The widespread availability and adoption of generative AI tools promise tremendous advances. They also pose grave threats without better accountability.

At Knight, we’ve taken the view that knowledge is one of the best accountability measures, and that’s why since 2019, we’ve invested more than $100 million in the field of scholarship represented in this room – $100 million to drive the production of knowledge about information technologies and the role they play in our democracy. 

Knight is investing in you to provide the empirical evidence and fresh thinking that can inform how we’ll preserve our democracy in the digital age. We’ve gathered you here this week to celebrate that work and to foster new collaboration for common good. I am inspired by the work we are doing together. And I want to express my commitment to continue elevating your work both in this room over the next few days and beyond. 

Before getting to the rich conversations awaiting us over the next few days, I want to take a moment to introduce myself and talk about what brought me here.

For nearly three decades, I’ve worked in journalism — as a reporter, an editor and most recently as president of Gannett Media and publisher of USA TODAY. 

What brought me to journalism was curiosity, a fascination with the behind-the-curtain view of news events as they unfolded. But what kept me in journalism was experiencing the tangible, positive impact that journalism has on communities. It was the myriad examples of well-informed citizens being better equipped to make quality decisions in their own lives, to take part in civic life, to hold their government accountable, to meet challenges in service of one another and the place they call home. 

The risks to credible, independent journalism today are many, and the need for solutions is ever more urgent. That’s why I’m here. 

Rebuilding trust, providing communities with credible information, and upholding the role of accurate news in democracy… That’s why we’re all here. The Knight brothers established this foundation decades ago with a commitment to informed and engaged communities, but also recognizing the need for adaptive approaches in changing times. I think if they were here today, they would be awed and delighted by what they see.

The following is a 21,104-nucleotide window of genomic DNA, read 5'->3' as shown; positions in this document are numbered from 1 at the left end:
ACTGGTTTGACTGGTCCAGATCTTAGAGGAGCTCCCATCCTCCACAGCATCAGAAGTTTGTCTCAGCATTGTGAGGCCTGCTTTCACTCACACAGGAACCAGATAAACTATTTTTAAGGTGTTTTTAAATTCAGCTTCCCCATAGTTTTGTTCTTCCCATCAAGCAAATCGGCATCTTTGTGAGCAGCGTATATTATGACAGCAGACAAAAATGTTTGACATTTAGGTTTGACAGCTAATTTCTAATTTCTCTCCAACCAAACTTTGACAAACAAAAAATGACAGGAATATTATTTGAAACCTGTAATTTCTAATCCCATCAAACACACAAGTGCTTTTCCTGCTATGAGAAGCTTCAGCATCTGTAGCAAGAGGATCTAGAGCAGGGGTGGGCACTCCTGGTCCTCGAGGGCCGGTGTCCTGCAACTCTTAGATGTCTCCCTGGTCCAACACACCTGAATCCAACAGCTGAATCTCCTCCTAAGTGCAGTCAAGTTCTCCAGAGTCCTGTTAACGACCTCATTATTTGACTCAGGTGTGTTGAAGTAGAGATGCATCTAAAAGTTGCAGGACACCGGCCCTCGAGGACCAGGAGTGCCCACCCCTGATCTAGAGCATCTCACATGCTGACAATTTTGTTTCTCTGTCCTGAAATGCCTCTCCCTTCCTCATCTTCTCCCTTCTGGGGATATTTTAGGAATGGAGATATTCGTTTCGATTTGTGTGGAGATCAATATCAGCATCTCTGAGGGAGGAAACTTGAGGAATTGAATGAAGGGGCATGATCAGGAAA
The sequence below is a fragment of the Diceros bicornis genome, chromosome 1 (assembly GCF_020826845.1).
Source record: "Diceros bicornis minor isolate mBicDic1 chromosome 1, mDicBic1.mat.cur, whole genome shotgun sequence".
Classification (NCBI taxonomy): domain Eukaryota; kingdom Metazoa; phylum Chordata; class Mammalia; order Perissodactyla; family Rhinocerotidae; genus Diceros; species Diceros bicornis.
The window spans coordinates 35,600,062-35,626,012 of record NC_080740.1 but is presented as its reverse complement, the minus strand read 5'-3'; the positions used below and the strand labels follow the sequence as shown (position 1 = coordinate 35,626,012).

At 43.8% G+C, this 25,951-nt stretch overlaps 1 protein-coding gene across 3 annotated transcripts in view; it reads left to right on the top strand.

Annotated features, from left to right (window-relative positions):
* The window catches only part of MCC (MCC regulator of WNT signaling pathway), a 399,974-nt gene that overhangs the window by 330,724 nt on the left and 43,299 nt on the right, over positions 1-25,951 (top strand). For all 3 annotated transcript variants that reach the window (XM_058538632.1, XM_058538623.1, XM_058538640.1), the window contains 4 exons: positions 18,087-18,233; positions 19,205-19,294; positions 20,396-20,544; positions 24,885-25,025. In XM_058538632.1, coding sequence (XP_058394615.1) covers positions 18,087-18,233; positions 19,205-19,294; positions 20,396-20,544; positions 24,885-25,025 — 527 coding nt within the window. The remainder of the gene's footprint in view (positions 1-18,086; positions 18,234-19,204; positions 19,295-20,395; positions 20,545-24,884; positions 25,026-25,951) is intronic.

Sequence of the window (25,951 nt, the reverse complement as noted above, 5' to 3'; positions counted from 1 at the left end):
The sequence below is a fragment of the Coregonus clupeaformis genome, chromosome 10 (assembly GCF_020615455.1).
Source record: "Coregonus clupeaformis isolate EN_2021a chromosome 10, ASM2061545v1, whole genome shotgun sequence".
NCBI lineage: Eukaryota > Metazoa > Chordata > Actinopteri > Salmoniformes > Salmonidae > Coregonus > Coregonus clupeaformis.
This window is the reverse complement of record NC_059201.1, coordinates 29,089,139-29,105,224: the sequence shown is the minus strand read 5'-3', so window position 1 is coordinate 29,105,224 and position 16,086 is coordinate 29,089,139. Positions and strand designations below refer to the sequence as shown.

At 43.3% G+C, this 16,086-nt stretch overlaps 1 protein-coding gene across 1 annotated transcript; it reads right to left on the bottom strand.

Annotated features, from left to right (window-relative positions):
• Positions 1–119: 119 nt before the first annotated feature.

As your insights emerge over the next two days, we want to ensure they are accessible and useful to society, and those of you who attended the first INFORMED will remember accessibility and applicability as key themes.

Our team at Knight took that as a call to action and worked for the next six months to forge a $30 million partnership with Georgetown University. Last May, we announced the  Knight-Georgetown Institute—a new hub for scholarship and policy insight at the intersection of information, technology and democracy. KGI promises to help elevate the best insights from your work and make them actionable, informing the policies that govern our information technologies and the design of the digital products and services we all use. 

Our partners at Georgetown led a deliberate search for a visionary leader who will build this new institute, and I’m happy that she is joining us here this week. It is my pleasure to welcome Alissa Cooper, whose expertise and deep humanity make her an especially valuable addition to this network. Alissa, please stand.

My colleagues and I are thrilled to be hosting you all this week, and they’ve arranged a terrific program. I’m looking forward to the opportunity to learn with you and from you, and I hope to be able to say hello and personally welcome each of you to Miami at this evening’s reception.

Now, to help usher us through the program, I’d like to invite to the stage Professor Danna Young.